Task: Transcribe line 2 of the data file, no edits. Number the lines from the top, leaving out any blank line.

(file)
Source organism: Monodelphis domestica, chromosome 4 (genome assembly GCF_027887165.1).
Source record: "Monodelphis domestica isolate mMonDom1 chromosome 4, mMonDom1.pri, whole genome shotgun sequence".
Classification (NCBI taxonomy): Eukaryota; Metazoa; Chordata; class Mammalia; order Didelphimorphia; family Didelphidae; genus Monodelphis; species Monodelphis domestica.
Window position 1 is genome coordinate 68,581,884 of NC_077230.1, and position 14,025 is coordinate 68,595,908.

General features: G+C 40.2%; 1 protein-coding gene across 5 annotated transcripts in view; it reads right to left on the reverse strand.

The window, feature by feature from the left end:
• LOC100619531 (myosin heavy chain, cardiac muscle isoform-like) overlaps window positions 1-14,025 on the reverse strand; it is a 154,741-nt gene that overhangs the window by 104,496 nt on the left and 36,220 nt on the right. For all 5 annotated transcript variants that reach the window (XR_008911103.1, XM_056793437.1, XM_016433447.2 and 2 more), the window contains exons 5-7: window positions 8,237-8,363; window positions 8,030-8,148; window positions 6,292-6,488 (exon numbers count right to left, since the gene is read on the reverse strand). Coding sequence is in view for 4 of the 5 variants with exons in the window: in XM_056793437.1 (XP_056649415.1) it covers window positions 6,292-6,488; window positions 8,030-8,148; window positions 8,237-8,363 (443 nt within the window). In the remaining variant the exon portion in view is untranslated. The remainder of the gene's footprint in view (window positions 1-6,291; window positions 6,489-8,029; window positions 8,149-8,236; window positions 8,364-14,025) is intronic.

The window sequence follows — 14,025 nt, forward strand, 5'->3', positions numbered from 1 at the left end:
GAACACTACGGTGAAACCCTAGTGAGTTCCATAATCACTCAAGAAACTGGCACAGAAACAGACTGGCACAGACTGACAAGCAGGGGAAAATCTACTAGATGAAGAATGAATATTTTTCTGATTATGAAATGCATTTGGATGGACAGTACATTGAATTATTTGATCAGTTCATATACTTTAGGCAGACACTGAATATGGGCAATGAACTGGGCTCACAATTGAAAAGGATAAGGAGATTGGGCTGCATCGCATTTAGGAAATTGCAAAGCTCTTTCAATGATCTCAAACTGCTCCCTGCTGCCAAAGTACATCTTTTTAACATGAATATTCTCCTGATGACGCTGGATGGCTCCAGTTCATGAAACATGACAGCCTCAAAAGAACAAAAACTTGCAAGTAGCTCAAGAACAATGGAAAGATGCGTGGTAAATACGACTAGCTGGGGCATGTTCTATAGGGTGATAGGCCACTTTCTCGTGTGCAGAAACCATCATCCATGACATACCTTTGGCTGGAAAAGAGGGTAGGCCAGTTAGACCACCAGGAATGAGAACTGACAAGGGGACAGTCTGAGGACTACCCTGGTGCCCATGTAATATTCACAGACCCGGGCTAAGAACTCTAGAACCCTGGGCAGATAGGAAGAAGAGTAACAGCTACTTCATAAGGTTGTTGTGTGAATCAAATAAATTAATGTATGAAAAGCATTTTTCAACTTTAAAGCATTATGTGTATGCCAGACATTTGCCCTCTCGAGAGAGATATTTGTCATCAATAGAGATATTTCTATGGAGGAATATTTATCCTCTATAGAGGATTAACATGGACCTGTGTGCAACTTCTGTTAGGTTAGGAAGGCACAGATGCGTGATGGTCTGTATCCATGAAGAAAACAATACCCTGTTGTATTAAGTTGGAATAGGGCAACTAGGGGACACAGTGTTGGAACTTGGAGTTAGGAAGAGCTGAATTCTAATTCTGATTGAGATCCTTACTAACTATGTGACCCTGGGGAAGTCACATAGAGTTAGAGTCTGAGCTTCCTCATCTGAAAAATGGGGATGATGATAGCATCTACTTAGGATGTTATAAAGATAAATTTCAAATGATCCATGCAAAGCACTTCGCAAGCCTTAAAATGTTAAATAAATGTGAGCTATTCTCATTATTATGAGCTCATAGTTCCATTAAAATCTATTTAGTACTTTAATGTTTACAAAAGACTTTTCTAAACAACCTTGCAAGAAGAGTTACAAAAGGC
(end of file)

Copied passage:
Source record: "Monodelphis domestica isolate mMonDom1 chromosome 4, mMonDom1.pri, whole genome shotgun sequence".